Who is really blessed by mission?

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In my years of involvement with international orphan work, one of the facts that has become most evident to me is that those who come to bless end up being the ones most blessed. The last week, members of Princeton Alliance Church traveled to our campus in Vitoria to minister to our kids there, and perhaps complete a work project or two.   The real questions for me are “Who ministered?” and “Who was blessed?”

Hear from a couple of the PAC members and judge for yourself:

  • They Don’t Call it Hope Mountain for Nothing Yesterday we arrived in Vitoria to meet the wonderful boys of Hope Mountain. They ALL literally met us at the airport in their bus, took our luggage to pack underneath, gave out cards, sang songs (very loudly), shared snacks and welcomed us like we were the long lost siblings they hadn’t seen in years. On the way to our hotel, we went our for ice cream and spent some time with them near the beach. They showed off their soccer ball handling skills while trying to incorporate some of us Americans… Let’s just say we need some work. After saying goodbye that night, it was very clear that Hope Mountain is truly a special place.
  • We started our painting work today and the kids just jumped right in to help. If they weren’t in school, they wanted to get their hands dirty. The light in their eyes and in their lives was shining brighter than the sun. A few of them even said they wanted to help because of the grace of God in their lives. I mean, come on, how many 14-17 year old boys do you hear saying, “I’m doing this because of the grace of God” or “I’ve had help so I’m helping you”? Wait, weren’t we there to work for them? Weren’t we the ones who felt compelled to travel 5,000 miles in order to give these boys things they couldn’t get on their own? And they are the ones reaching out their hands of grace to us? There must be something about this place called Hope Mountain.
  • If you don’t know (or haven’t kept up on the blog), Hope Mountain was set to close twice in the past year. But the government has pulled through at the LAST minute and helped them with some of their operating costs for a set period of time. Well, today, there were people from the press visiting, asking what makes Hope Mountain so special. There will be other visitors tomorrow from the government and the press meeting with Philip and Paul Husby, the director there, to talk and negotiate. Talk about great timing for a team of Americans to be there, demonstrating our concern and care for the work that goes on there. Please pray that God will show favor on Hope Mountain as these meetings happen and that seeds will be planted. Please pray that the team members would have the right words to say if approached by any of the visitors. Please pray that Philip and Paul would be prepared to knock their socks off with the success of Hope Mountain. Did you know that about 90% of the kids graduate and can find jobs after they leave from the program? What CEO wouldn’t want those kinds of results? They are breaking the cycle of poverty. They are creating a positive outlook and a future for the kids. They are transforming lives every day. Their work needs to continue. Please pray with and for us.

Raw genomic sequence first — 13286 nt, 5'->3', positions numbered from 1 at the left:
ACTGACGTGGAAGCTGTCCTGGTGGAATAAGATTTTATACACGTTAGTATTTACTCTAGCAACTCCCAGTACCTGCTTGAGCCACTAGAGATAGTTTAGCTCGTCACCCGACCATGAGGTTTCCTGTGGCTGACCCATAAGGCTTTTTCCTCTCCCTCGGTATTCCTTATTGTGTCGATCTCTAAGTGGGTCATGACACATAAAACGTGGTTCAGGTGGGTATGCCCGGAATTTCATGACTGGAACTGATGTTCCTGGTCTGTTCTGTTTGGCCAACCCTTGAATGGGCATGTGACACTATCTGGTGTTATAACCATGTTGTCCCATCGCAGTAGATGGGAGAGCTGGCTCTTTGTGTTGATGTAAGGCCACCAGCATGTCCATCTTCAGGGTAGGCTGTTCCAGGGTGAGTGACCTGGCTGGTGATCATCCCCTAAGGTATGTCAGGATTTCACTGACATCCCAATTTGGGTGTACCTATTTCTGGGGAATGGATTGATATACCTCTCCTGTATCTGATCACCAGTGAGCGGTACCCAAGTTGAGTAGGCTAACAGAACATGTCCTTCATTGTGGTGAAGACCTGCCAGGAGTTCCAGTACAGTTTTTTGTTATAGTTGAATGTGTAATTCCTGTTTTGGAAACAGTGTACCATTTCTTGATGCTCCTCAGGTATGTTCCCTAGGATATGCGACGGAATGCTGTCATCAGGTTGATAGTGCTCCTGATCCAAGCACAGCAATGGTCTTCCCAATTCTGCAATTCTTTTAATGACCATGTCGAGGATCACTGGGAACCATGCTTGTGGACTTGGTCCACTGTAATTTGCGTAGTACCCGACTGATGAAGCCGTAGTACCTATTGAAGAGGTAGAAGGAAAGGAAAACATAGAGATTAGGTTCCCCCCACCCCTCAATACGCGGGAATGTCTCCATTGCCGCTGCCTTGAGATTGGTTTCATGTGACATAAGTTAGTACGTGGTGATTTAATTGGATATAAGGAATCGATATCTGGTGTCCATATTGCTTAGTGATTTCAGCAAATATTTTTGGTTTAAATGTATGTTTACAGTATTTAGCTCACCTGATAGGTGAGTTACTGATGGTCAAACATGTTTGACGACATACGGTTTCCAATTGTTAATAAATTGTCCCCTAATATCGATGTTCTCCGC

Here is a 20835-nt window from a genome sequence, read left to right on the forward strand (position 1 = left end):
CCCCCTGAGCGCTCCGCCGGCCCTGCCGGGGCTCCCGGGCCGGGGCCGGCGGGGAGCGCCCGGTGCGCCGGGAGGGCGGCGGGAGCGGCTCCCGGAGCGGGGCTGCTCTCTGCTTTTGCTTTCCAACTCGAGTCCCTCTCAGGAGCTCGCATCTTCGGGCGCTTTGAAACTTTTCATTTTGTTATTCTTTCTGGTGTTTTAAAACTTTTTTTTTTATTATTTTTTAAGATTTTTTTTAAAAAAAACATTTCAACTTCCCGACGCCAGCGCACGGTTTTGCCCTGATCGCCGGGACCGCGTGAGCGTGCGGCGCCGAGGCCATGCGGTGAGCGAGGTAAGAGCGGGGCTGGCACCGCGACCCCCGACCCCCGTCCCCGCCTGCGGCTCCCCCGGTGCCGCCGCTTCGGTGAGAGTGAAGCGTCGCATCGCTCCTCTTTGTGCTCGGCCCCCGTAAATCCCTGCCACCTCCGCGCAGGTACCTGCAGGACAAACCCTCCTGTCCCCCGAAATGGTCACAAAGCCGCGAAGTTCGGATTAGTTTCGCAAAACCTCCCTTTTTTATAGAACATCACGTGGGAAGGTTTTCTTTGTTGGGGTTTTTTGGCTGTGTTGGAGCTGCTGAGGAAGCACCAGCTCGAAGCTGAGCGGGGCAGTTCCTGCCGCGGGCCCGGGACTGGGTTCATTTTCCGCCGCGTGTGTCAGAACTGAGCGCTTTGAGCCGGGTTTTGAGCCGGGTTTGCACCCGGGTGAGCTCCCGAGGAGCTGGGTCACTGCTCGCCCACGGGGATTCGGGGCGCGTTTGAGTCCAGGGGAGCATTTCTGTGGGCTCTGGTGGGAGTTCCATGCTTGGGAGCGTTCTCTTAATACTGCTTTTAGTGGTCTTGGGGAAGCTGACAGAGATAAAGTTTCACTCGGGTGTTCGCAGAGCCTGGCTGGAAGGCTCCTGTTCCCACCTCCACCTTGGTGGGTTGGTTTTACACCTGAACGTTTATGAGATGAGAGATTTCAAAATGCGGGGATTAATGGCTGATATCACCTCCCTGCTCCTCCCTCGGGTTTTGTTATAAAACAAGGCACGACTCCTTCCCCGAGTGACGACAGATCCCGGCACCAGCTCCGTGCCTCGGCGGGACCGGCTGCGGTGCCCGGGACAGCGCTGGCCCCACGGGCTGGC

• But Now What?  Well, our trip is coming to a close. We’ve finished the painting job sooner than expected and hung out with the boys of Hope Mountain much more than we thought we would. But now what? Clearly, we had some impact on the boys and they have made an impact on us, a hundred fold. But the question has been asked numerous times: What do we do now? How do we make you all understand being that you haven’t seen it?
  • Our last day with the boys consisted of any Easter Egg Hunt, soccer games, and a trip to the beach one last time. Philip Smith, Dayane and Rogerio, (one of the house fathers) shared some of the boys’ stories. No surprise some of them included abuse of all kinds, murder and drugs. But all of the boys experienced neglect and abandonment. One has been adopted seven different times. Another was left in a closet and beaten for years. But we don’t share this with you to make you feel bad for the kids. Because if you saw their eyes, you wouldn’t see all that deep pain and scarring. You’d see happiness; you’d see boys trying to be boys who enjoy some horseplay, playing practical jokes on each other, eating VERY well, and make farting noises. Even Josue, who definitely has deep-rooted issues enjoyed a simple game of peek-a-boo on the bus ride to the beach. They are just boys looking for love and who have found hope in their new life at Hope Mountain. It was more than a pleasure to serve them these past four days. It was an honor to meet them and fix up their home.
  • Pray for the future of Hope Mountain. As of right now, it will stay open until July. Then, only God knows. But what is happening there certainly has eternal impact. Pray for wisdom for the leadership, that they will have the discernment to make the right decisions and that their eyes would be open to the opportunities God might provide. And most of all, pray for the boys. Pray that they will continue to grow in faith and courage so that no matter what happens to the residence, they will bring the message of hope to wherever they wind up.
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